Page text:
S'poreans organise donation drives to help flood-stricken Malaysian states

S'poreans organise donation drives to help flood-stricken Malaysian states

He was so affected by pictures of the devastation caused by floods in Malaysia that he decided that he wanted to help.

Singaporean Alvin Tan, 35, checked with his Malaysian friends and found out last Tuesday that the Johor Off Road Team was organising a trip to Temerloh, the second largest town in Pahang, the next day.

The property agent said: "My car is fitted to travel on rough terrain, so I'm in a position to help."

He raised $850 from friends for the flood victims and donated five cartons of mineral water.

He also sent a message to a WhatsApp group of four-wheel drivers in Singapore to ask if anyone was interested in joining the trip.

Despite the short notice, Mr Ranjit Panu, another Singaporean, decided to join in.

The 43-year-old senior trainer in the oil and gas industry is a member of the Warpigs Motorcycle Club.

The club decided to contribute to the flood relief efforts and used club funds to buy about $1,700 worth of food supplies, including rice, instant noodles and milk powder.

Mr Ranjit said: "Malaysia is our neighbour. It's only natural to help when they are in need."

Mr Tan contacted his friend Anne Tng, 31, a manager at a business firm. Ms Tng cancelled her New Year's Eve plans to join the trip.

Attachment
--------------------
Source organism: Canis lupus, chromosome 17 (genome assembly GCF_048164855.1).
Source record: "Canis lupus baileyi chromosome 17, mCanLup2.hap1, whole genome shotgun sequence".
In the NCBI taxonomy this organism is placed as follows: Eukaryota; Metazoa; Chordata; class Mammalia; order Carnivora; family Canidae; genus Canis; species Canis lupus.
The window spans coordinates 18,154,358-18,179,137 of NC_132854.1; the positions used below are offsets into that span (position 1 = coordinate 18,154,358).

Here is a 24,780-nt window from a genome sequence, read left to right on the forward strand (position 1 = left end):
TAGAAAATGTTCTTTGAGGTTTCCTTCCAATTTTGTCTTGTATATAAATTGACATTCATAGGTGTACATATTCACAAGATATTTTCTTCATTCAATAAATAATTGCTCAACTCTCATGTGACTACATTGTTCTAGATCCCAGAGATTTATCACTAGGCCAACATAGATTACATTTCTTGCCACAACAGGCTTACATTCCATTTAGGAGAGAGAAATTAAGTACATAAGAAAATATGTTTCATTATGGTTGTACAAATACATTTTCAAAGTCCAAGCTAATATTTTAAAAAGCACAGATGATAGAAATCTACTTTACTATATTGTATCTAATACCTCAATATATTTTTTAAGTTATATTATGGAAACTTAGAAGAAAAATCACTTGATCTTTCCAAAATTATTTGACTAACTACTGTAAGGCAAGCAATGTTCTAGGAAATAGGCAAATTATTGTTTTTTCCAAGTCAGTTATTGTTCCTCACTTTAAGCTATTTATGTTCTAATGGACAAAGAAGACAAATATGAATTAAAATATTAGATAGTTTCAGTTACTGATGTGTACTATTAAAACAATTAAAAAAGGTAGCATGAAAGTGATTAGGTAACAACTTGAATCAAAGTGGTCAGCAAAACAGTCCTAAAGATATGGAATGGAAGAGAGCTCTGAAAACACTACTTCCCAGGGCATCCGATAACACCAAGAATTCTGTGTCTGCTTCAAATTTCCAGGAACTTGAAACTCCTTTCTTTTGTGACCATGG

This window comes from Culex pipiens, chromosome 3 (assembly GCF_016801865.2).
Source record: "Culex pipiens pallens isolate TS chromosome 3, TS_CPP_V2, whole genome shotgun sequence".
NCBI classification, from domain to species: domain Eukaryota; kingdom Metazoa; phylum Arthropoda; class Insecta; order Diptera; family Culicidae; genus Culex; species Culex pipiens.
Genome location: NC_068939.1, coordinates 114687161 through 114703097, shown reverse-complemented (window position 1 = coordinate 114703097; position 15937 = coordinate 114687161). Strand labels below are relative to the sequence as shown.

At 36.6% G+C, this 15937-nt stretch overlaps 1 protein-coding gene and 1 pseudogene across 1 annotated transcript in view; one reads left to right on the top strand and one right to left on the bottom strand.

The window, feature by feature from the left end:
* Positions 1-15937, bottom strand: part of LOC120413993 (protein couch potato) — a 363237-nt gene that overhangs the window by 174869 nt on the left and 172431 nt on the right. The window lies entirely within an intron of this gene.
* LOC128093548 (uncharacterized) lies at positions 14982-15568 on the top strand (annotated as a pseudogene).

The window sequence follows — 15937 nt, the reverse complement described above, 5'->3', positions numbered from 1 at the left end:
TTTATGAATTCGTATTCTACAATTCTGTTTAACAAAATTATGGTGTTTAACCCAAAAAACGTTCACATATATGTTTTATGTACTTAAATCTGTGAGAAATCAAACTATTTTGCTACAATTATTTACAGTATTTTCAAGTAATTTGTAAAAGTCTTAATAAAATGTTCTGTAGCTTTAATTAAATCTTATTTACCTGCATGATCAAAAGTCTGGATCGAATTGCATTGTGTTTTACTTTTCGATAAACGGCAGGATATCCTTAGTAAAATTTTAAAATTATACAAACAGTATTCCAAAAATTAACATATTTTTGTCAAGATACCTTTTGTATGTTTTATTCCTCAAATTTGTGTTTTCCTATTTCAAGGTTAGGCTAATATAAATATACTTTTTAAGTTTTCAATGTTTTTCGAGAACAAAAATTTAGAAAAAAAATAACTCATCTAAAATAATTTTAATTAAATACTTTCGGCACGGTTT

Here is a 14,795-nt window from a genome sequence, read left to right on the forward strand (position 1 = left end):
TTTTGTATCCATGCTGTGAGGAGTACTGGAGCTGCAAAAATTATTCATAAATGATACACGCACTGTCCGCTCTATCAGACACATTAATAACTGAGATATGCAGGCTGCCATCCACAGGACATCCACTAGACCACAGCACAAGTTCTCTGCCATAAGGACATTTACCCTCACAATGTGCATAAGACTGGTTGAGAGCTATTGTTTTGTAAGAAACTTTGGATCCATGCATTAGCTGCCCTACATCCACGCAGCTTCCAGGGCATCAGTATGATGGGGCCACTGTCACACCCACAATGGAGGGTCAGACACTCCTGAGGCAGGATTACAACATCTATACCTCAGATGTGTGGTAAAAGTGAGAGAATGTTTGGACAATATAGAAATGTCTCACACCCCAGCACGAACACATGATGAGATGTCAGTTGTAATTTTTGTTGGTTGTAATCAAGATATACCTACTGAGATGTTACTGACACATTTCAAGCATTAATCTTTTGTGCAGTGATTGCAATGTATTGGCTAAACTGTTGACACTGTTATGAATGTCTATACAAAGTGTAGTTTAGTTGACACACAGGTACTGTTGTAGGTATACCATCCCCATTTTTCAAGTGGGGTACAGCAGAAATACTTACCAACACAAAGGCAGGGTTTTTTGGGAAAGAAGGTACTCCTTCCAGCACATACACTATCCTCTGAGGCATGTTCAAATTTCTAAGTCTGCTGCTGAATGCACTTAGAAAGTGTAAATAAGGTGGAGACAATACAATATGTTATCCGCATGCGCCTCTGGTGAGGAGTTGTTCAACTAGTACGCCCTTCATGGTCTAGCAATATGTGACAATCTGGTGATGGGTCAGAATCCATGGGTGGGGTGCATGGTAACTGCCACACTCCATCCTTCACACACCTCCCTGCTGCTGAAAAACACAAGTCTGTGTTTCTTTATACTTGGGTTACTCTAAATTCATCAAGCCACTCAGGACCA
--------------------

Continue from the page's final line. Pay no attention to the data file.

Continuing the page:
"I read about the flood in the papers and I was curious to see it myself," she said.

"It's more meaningful to spend New Year's Eve helping others who need it."


The three Singaporeans joined a convoy of 60 cars and travelled to Temerloh on New Year's Eve.

When they arrived, the situation was worse than they expected.

Said Mr Tan: "It was a very gloomy sight. The flood waters were smelly and dirty and debris was floating around."

The convoy had intended to stay in Temerloh till last Friday to hand out supplies to the villagers, but roads linking the town to the villages were water-logged.

Mr Ranjit said: "One car of about 1.6m high tried to enter, but it was too deep to drive through."

The convoy went to the town and unloaded its supplies at two food collection points.

The three Singaporeans went home the next day.

Mr Tan said one villager told him that water levels that used to be up to neck level are now knee-deep.

He said: "It's good to hear that the situation is getting better. I saw residents picking up debris and cleaning up their houses, trying to move on with their lives."

He added that he is prepared to travel to Malaysia again if the flood conditions worsen.

"We try to help to the best of our abilities. Hopefully, more Singaporeans will be aware of the conditions and step forward to help as well," he said.

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